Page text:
EVERGLADES NATIONAL PARK, FLA — Everglades National Park, Fla. -- The beauty lies beyond the saw grass.
At first view the land stretches flat, monotonously so, toward the horizon where the sky seems as white and brilliant as the day's light. And the spectrum of colors in this vast wetland mimics the blandness of a Western prairie.
This national treasure doesn't soar into a cobalt blue sky like the burnished, sandstone minarets of Bryce Canyon in Utah. Nor does it hiss steam, spit fire and heave lava into the swirling blue Pacific on the command of a Hawaiian goddess in Hawaii Volcanoes National Park.
No, this land the Indians called "Pa-hay-okee" (grassy water) holds its beauty close -- in the crook of a mangrove, under the surface of a slough, amid the willow thicket that rises from the muck and mud of the Everglades.
Along the southeastern edge of the park, where visitors can stroll along a boardwalk through a saw grass prairie, walk in a slash pine forest or wander on a hammock -- an island of trees -- the secrets of this unadorned landscape unfold. Those who meander here must be patient, observant and studious to appreciate the Glades' strange treasures.
They must peer in the still brown water of Taylor Slough to spy a leopard-spotted Florida gar or loggerhead turtle swimming beneath white string lilies and purple pickerelweed.
They must tarry before a gumbo limbo tree to notice the tree snail, its white-and-black-striped shell fastened to a gray branch. And they must pause long enough beside a Pond Apple tree to read the small placard that reveals its curiousity: The wood is buoyant (it is also known as corkwood), and its yellow fruit is edible (although it tastes like turpentine).
The whimsy of an airplant (a sprig of green that appears to be grafted to a tree trunk but gleans its nourishment from the rain and air) will delight you.
The roots of a toppled mahogany tree -- spreading like an intricate wrought-iron fence -- will appeal to your sense of the esthetic.
A grunting sound rises from the tall, prickly-edged saw grass -- the pig frogs, of course.
And if a child happens to cry out, "Daddy, look, look, an alligator!" -- as one toddler did on my recent visit -- don't be surprised to find a reptile not just in the swamp but slinking across a pedestrian path to reach his favorite watering hole.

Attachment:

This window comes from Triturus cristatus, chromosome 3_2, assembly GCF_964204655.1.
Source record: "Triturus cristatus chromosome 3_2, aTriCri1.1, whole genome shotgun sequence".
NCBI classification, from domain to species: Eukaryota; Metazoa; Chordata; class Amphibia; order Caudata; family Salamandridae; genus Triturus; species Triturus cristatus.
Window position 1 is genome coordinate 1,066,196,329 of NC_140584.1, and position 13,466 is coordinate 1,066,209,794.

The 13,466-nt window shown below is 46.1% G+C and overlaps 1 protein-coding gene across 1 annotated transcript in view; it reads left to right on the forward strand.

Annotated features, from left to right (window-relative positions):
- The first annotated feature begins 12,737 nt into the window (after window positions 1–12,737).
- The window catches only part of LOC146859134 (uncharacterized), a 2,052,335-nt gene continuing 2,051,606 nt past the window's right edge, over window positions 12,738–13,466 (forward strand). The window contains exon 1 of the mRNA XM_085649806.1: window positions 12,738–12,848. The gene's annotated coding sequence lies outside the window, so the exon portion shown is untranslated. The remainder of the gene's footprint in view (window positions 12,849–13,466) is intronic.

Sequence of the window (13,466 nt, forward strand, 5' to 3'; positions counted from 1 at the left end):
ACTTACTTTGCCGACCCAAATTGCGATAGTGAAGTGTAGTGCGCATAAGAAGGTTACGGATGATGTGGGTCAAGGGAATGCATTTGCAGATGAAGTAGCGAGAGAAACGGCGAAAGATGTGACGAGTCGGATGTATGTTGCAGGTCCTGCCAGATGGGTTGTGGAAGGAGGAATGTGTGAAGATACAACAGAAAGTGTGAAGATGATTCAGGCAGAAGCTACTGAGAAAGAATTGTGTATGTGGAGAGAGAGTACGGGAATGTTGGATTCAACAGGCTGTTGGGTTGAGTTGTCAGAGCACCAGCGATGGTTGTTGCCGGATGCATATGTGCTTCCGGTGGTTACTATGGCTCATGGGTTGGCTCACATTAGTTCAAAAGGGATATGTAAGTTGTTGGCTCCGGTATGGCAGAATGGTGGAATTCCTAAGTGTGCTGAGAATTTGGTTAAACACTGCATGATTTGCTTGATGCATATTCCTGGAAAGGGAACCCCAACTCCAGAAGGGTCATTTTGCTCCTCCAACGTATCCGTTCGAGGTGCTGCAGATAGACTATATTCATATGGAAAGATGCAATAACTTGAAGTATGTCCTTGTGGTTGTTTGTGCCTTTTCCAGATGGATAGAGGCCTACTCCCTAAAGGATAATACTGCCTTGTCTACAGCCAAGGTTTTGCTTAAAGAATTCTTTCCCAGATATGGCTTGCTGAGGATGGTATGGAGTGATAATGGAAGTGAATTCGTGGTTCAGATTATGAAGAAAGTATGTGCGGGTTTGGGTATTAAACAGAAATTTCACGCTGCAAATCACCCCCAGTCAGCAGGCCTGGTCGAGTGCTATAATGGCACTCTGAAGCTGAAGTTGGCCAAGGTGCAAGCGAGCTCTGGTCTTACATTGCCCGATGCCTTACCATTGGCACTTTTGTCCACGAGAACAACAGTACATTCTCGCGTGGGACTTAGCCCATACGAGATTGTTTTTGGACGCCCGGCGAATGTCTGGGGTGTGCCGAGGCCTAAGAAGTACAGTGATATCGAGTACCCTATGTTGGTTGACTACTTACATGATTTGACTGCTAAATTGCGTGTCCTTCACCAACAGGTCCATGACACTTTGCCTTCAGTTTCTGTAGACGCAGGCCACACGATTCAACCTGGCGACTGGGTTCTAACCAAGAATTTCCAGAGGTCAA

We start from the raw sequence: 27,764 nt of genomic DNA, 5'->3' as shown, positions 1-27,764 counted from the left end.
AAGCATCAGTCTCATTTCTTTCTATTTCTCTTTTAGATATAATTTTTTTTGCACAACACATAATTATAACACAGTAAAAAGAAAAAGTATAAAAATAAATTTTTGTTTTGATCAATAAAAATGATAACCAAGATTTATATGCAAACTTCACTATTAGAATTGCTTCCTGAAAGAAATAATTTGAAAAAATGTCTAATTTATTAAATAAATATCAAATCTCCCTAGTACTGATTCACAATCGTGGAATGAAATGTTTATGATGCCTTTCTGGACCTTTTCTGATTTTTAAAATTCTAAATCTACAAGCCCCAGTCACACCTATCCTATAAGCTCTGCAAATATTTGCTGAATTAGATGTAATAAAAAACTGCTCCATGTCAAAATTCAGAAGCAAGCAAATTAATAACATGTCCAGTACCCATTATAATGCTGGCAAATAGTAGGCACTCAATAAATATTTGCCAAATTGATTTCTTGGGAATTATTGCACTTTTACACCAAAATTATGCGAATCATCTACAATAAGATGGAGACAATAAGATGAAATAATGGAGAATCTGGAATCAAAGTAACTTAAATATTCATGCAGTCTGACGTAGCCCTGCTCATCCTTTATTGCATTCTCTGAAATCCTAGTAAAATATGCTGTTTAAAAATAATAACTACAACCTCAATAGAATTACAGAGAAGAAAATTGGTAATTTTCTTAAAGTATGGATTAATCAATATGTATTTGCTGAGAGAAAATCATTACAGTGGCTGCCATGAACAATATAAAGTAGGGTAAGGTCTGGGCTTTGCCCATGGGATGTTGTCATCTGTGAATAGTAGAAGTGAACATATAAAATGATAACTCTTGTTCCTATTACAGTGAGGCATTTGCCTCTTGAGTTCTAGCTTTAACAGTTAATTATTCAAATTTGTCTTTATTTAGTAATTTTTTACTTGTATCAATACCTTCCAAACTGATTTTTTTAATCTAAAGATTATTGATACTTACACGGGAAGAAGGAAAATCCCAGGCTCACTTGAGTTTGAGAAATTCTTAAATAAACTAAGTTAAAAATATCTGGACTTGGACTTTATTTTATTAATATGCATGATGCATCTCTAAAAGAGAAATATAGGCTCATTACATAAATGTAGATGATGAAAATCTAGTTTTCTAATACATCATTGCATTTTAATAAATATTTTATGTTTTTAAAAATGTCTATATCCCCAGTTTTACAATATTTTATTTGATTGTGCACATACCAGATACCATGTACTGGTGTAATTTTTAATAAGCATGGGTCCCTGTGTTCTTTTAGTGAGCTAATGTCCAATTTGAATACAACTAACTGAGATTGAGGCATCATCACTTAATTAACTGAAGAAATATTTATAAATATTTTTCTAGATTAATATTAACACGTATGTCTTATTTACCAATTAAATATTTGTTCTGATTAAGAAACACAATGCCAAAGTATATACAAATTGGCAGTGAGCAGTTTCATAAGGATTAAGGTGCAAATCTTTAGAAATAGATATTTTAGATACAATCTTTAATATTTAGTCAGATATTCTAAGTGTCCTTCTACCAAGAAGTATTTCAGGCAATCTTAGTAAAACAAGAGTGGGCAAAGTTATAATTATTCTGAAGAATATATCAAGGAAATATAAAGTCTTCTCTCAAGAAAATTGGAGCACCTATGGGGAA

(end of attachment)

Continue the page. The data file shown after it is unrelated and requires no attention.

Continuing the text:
In 1947, the year the federal government designated the Everglades a national park, conservationist Marjory Stoneman Douglas wrote: "It will be the only national park in which wild-life, the crocodiles, the trees, the orchids, will be more important than the sheer geology of the place."
The fate of that wildlife, as Mrs. Douglas so eloquently explained in her book, "The Everglades: River of Grass," depends on the integrity of that geology. Back then, Mrs. Douglas declared, "The Everglades is dying." The assertion has been often repeated in the decades since as development, agriculture and government flood control policies eroded this one-of-a-kind watershed and conservationists and environmentalists fought to protect it.
Now, after years of political debates, court challenges and farm runoff pollution, relief is on the way for the beleaguered Everglades. With the passage last month of the Everglades Forever Act, Florida has committed itself to a $685 million restoration of this fragile ecosystem.
A third of the cost of the project will be borne by sugar and vegetable growers, the source of pollutants that have contributed to the destruction of thousands of acres of Everglades and a steady decline in its inhabitants. It is an ambitious project that seeks to undo what humans have done in the name of progress.
A subtropical landscape that never rises more than 8 feet above sea level, the Glades is a unique ecosystem of freshwater lakes and rivers fed only by rain. It is a 50-mile wide stream of water that flows south 100 feet a day to the Gulf of Mexico. Here, where Indians plied their speedy canoes before Spanish explorers sought to claim the land and moonshiners hid their stills during Prohibition, the Glades system stretches from the Kissimmee River and Lake Okeechobee in central Florida to Florida Bay at the state's southern tip.
Its most precious asset is water. The Glades is the primary source of water for southern Florida.
Quenching that thirst through a 1,400-mile system of dikes and canals has in time threatened the supply. The original wetlands, stretching 4 million acres, has been shrunk in half. Of the more than 2 million birds that waded in Glade waters, no more than 60,000 remain. Snail kites and the Cape Sable Seaside sparrow, the Florida panther and American alligator have also decreased in numbers, their feeding and breeding grounds diminished.